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WA family says private data exposed in ransomware attack, sues national health system | Northwest | #hacking | #cybersecurity | #infosec | #comptia | #pentest | #ransomware


Jan. 20—A second proposed class-action lawsuit has been filed against the parent company of Virginia Mason Franciscan Health following last fall’s data breach.

The latest suit was filed Jan. 13 in U.S. District Court for the Northern District of Illinois against Chicago-based CommonSpirit Health.

The case involves Jose Antonio Koch and his two children, not identified, who were patients at St. Michael Medical Center in Silverdale, Washington.

On Dec. 1, CommonSpirit Health notified the family that “its computer systems had been accessed and plaintiffs’ private Information had been involved in the data breach,” according to the filing.

The lawsuit contends, “For more than two weeks, between September 16, 2022, and October 3, 2022, CommonSpirit lost control of the highly sensitive private information” to an unauthorized third party in a ransomware attack.

“CommonSpirit has not been forthcoming about the data breach, which affected at least 623,774 individuals, at least 7 hospitals and potentially 300 medical care sites managed by defendant,” the filing states.

Chad Burns, media representative for CommonSpirit Health, told The News Tribune on Friday that the health care entity was “not able to comment on the suit at this time.”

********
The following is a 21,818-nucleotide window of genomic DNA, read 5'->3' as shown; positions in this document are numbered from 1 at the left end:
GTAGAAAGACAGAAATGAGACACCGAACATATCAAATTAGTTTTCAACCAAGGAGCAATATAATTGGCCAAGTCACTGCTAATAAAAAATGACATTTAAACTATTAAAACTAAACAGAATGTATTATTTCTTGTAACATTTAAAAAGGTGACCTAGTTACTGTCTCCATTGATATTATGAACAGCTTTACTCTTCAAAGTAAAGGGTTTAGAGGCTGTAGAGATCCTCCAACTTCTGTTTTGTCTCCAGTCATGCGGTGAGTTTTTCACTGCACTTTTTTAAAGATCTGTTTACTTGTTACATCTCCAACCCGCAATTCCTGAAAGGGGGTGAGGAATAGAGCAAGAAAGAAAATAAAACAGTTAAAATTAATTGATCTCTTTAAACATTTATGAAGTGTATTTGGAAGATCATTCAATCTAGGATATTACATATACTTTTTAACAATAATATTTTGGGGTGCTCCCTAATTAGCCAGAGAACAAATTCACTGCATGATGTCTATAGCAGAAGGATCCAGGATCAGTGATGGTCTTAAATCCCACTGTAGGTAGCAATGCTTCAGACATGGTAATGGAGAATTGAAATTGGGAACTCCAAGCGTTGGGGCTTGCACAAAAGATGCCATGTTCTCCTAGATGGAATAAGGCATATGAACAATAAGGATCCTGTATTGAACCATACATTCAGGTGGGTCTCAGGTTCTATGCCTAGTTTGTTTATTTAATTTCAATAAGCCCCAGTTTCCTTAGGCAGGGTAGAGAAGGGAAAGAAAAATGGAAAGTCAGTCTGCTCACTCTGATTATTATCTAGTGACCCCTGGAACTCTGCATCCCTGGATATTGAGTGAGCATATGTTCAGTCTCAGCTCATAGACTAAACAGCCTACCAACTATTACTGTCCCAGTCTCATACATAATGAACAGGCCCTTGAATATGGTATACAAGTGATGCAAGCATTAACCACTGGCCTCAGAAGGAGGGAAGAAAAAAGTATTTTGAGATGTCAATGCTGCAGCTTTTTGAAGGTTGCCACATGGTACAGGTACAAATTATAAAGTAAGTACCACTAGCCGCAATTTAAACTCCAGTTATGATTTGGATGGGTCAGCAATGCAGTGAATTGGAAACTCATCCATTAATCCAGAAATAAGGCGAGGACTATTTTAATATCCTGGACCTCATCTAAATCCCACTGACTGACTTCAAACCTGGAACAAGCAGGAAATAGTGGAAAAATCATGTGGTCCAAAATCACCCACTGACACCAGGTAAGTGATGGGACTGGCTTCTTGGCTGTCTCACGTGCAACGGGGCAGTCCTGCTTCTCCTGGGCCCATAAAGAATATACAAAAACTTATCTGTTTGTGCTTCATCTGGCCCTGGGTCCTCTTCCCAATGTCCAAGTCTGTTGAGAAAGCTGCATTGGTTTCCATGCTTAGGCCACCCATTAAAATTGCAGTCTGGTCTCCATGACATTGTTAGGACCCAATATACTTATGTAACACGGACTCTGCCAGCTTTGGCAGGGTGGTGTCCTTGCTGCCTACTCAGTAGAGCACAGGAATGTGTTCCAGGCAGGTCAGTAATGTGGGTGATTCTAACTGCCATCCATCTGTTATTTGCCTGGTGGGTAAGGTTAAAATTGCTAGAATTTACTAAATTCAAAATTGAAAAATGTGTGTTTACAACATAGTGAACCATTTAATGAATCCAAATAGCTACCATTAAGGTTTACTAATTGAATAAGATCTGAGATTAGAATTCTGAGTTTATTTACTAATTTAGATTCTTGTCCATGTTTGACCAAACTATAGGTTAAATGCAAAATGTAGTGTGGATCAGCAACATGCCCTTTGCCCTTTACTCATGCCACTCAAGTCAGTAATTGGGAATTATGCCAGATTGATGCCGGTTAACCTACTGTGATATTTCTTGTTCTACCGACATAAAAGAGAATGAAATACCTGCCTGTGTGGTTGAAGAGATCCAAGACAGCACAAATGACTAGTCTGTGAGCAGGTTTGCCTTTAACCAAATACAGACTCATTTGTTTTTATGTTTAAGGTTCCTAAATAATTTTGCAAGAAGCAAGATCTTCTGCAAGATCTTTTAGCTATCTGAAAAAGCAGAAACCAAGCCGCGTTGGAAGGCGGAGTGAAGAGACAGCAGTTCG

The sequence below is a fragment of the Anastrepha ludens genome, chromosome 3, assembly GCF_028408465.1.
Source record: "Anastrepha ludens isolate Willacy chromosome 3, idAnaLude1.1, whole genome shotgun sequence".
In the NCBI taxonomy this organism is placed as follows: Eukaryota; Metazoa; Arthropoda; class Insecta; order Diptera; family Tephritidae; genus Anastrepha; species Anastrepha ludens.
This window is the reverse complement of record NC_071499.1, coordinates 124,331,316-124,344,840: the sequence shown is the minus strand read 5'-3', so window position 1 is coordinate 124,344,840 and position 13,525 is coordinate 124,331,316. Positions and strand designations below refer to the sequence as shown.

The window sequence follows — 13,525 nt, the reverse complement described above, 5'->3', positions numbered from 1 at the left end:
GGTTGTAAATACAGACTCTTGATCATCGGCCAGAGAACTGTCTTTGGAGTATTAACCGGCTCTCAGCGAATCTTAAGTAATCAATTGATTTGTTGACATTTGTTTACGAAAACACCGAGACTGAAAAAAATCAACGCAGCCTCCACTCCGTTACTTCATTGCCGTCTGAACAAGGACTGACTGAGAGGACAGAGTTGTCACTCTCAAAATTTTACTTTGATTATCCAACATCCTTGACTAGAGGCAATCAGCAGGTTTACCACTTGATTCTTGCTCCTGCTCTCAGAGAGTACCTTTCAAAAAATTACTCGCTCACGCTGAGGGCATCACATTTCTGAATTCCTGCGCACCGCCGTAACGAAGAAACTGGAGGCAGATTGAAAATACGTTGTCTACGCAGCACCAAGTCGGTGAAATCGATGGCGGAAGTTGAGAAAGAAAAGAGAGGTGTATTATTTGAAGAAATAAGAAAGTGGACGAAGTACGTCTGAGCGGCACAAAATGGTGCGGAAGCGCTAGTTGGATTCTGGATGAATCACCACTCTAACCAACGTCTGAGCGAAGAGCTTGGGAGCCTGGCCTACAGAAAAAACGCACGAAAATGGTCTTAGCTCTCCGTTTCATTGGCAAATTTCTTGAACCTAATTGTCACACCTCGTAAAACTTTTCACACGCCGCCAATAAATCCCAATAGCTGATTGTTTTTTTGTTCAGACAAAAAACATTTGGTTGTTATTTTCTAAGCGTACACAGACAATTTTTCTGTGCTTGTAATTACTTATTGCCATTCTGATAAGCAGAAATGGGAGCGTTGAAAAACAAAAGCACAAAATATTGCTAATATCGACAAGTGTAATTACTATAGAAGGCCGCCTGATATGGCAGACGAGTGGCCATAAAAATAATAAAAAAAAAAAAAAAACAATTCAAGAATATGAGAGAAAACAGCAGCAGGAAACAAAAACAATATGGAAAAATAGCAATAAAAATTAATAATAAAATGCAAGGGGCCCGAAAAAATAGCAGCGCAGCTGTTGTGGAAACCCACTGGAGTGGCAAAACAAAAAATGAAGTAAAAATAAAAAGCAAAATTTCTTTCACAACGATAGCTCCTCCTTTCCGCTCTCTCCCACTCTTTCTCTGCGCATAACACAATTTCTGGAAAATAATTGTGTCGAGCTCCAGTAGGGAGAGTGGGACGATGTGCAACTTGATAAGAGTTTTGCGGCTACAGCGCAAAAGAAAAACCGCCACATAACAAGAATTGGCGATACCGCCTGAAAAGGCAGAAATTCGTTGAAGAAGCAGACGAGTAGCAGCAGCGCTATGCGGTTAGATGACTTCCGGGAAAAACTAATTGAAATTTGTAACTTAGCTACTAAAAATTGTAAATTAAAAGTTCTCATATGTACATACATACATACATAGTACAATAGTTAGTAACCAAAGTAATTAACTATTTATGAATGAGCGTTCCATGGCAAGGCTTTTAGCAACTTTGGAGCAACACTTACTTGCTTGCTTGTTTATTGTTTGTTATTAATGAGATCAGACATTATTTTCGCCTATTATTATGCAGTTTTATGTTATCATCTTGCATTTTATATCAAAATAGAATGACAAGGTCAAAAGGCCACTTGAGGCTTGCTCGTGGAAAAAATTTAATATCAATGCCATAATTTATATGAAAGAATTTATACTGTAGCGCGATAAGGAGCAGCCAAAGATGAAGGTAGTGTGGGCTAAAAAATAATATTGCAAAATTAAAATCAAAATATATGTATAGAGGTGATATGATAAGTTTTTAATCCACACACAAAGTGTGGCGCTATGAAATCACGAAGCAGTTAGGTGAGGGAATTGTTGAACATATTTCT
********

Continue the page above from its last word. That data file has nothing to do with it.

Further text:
CommonSpirit Health and in turn, VMFH, issued statements in October regarding the breach, which affected electronic records access for VMFH staff and patients, including a temporary shutdown of the MyChart patient portal.

The loss of access to electronic records in the health system led to widespread disruptions, including canceled appointments, paper charting and complications for some patients getting prescriptions filled.

St. Michael, at the same time, was experiencing serious staff shortages in its emergency department, compounding the electronic records crisis.

CommonSpirit Health in December said it had “no evidence that any personal information has been misused” as a result of the breach.

The Koch family seeks class-action status for the case, along with “not less than seven years of credit monitoring services for plaintiffs and class members.” The suit seeks “an award of actual damages, compensatory damages, statutory damages and statutory penalties in an amount to be determined and as allowable by law,” along with an award of punitive damages and costs of attorney fees, among other actions.

A previous lawsuit also seeking class-action status over the data breach was filed in late December in the same Illinois court against CommonSpirit Health by Leeroy Perkins, also a VMFH patient in Washington state.

This story was originally published January 20, 2023 1:17 PM.


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